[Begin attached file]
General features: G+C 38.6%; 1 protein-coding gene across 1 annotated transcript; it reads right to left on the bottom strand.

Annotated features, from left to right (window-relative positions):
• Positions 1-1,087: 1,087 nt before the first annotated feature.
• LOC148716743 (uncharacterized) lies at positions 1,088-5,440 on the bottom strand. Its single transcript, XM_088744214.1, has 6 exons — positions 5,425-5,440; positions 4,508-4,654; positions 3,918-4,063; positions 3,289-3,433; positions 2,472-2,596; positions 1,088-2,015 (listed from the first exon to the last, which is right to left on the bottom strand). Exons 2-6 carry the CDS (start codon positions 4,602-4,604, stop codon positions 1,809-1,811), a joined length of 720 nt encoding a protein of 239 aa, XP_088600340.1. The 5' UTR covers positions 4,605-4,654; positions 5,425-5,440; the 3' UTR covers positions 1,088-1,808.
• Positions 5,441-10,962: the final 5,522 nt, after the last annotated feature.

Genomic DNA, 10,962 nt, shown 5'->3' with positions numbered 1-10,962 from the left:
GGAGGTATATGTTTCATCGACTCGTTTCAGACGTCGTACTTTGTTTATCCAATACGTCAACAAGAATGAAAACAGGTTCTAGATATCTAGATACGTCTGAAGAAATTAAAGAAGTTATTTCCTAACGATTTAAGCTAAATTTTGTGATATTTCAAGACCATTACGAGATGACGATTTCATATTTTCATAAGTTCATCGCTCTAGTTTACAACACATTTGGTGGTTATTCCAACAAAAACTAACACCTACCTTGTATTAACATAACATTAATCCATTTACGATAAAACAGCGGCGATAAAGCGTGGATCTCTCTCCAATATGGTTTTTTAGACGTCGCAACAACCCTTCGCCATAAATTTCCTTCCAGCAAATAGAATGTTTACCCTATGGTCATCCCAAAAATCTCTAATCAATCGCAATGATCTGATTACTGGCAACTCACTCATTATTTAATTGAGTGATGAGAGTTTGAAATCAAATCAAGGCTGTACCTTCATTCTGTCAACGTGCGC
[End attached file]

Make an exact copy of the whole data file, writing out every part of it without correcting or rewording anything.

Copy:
General features: G+C 38.6%; 1 protein-coding gene across 1 annotated transcript; it reads right to left on the bottom strand.

Annotated features, from left to right (window-relative positions):
• Positions 1-1,087: 1,087 nt before the first annotated feature.
• LOC148716743 (uncharacterized) lies at positions 1,088-5,440 on the bottom strand. Its single transcript, XM_088744214.1, has 6 exons — positions 5,425-5,440; positions 4,508-4,654; positions 3,918-4,063; positions 3,289-3,433; positions 2,472-2,596; positions 1,088-2,015 (listed from the first exon to the last, which is right to left on the bottom strand). Exons 2-6 carry the CDS (start codon positions 4,602-4,604, stop codon positions 1,809-1,811), a joined length of 720 nt encoding a protein of 239 aa, XP_088600340.1. The 5' UTR covers positions 4,605-4,654; positions 5,425-5,440; the 3' UTR covers positions 1,088-1,808.
• Positions 5,441-10,962: the final 5,522 nt, after the last annotated feature.

Genomic DNA, 10,962 nt, shown 5'->3' with positions numbered 1-10,962 from the left:
GGAGGTATATGTTTCATCGACTCGTTTCAGACGTCGTACTTTGTTTATCCAATACGTCAACAAGAATGAAAACAGGTTCTAGATATCTAGATACGTCTGAAGAAATTAAAGAAGTTATTTCCTAACGATTTAAGCTAAATTTTGTGATATTTCAAGACCATTACGAGATGACGATTTCATATTTTCATAAGTTCATCGCTCTAGTTTACAACACATTTGGTGGTTATTCCAACAAAAACTAACACCTACCTTGTATTAACATAACATTAATCCATTTACGATAAAACAGCGGCGATAAAGCGTGGATCTCTCTCCAATATGGTTTTTTAGACGTCGCAACAACCCTTCGCCATAAATTTCCTTCCAGCAAATAGAATGTTTACCCTATGGTCATCCCAAAAATCTCTAATCAATCGCAATGATCTGATTACTGGCAACTCACTCATTATTTAATTGAGTGATGAGAGTTTGAAATCAAATCAAGGCTGTACCTTCATTCTGTCAACGTGCGC